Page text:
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The Value of Weather Information in Market Equilibrium
Bruce A. Babcock
American Journal of Agricultural Economics
Vol. 72, No. 1 (Feb., 1990), pp. 63-72
Stable URL: http://www.jstor.org/stable/1243145
Page Count: 10
You can always find the topics here!Topics: Weather, Analytical forecasting, Elasticity of demand, Supply, Meteorological data, Prices, Farmers, Information economics, Market prices, Inelasticity of demand
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Increased accuracy of weather forecasts does not necessarily increase commodity supply or farmer welfare. This study presents a stylized model of competitive production with rational expectations and demonstrates that improved weather information harms farmers facing an inelastic demand. Contrary to the conclusions of previous studies, the decline in farmer welfare does not require an expansion in expected supply. Better weather information may signal farmers to produce less on average under an inelastic demand. A supply decrease occurs when increases in the physical productivity of applied inputs are dominated by adverse price consequences.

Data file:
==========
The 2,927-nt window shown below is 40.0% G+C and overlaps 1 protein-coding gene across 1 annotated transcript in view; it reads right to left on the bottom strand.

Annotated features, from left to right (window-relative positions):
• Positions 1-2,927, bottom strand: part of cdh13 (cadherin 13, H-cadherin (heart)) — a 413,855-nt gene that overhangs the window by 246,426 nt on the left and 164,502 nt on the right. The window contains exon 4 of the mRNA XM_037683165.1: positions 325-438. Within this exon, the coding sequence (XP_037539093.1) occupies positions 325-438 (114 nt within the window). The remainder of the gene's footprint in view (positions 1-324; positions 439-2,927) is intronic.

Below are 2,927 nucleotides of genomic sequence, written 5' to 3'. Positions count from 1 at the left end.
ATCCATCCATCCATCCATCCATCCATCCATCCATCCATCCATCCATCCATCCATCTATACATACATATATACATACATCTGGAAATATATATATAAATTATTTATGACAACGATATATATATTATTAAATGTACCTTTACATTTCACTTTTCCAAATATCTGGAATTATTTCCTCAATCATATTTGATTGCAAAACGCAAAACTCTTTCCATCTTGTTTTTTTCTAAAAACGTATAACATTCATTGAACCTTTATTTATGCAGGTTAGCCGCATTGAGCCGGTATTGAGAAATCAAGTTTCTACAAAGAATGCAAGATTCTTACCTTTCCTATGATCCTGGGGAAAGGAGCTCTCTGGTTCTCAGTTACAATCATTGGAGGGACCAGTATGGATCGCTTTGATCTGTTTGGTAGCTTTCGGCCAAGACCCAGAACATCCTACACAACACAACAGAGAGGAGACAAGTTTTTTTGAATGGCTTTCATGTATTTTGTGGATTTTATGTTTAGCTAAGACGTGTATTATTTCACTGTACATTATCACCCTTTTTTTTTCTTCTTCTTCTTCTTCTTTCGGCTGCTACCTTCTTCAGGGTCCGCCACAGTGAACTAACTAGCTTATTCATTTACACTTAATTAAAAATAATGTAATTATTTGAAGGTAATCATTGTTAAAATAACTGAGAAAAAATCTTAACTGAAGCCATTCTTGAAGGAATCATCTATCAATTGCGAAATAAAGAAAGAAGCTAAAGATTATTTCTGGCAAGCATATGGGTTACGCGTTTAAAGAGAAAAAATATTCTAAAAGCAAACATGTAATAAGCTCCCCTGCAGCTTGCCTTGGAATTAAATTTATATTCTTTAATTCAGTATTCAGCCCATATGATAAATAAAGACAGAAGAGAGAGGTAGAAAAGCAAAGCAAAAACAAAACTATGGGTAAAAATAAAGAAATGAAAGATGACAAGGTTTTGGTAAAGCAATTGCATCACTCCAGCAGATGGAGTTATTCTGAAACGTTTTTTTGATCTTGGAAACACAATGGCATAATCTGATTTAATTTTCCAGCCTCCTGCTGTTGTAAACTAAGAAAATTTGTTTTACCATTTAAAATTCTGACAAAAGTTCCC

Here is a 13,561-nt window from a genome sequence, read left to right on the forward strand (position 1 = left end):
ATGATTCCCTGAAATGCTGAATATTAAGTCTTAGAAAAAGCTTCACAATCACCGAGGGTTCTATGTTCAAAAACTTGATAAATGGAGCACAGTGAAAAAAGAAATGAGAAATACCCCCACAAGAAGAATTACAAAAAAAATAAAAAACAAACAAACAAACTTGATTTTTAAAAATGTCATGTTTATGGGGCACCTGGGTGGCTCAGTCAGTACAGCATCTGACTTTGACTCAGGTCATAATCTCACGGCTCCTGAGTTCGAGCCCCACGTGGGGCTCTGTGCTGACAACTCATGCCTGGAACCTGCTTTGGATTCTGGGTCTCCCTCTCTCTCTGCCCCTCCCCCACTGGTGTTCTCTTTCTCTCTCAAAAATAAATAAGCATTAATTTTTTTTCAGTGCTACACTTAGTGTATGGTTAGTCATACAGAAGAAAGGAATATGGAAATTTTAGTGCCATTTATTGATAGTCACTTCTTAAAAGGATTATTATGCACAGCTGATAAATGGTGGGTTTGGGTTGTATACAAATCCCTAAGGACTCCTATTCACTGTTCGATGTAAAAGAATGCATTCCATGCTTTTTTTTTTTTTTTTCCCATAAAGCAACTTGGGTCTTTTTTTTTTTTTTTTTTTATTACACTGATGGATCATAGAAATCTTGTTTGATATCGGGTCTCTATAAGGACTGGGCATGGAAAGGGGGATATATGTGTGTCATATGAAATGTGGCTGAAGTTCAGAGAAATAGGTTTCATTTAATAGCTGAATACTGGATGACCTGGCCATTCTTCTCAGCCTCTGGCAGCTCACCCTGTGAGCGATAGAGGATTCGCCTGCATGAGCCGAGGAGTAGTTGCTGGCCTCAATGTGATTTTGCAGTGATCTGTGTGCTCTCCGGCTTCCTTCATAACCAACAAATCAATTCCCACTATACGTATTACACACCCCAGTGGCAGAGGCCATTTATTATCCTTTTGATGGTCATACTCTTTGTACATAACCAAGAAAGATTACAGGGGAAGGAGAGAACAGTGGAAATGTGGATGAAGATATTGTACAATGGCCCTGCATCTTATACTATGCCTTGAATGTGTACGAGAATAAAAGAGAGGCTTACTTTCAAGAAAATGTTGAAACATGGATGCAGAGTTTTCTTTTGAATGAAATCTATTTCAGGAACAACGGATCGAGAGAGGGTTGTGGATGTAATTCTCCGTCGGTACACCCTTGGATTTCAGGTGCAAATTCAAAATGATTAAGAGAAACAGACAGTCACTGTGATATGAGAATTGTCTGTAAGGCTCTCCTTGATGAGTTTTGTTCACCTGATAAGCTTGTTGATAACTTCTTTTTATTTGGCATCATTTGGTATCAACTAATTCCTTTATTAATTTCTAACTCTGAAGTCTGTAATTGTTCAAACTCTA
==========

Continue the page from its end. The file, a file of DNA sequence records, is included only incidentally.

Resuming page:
American Journal of Agricultural Economics © 1990 Agricultural & Applied Economics Association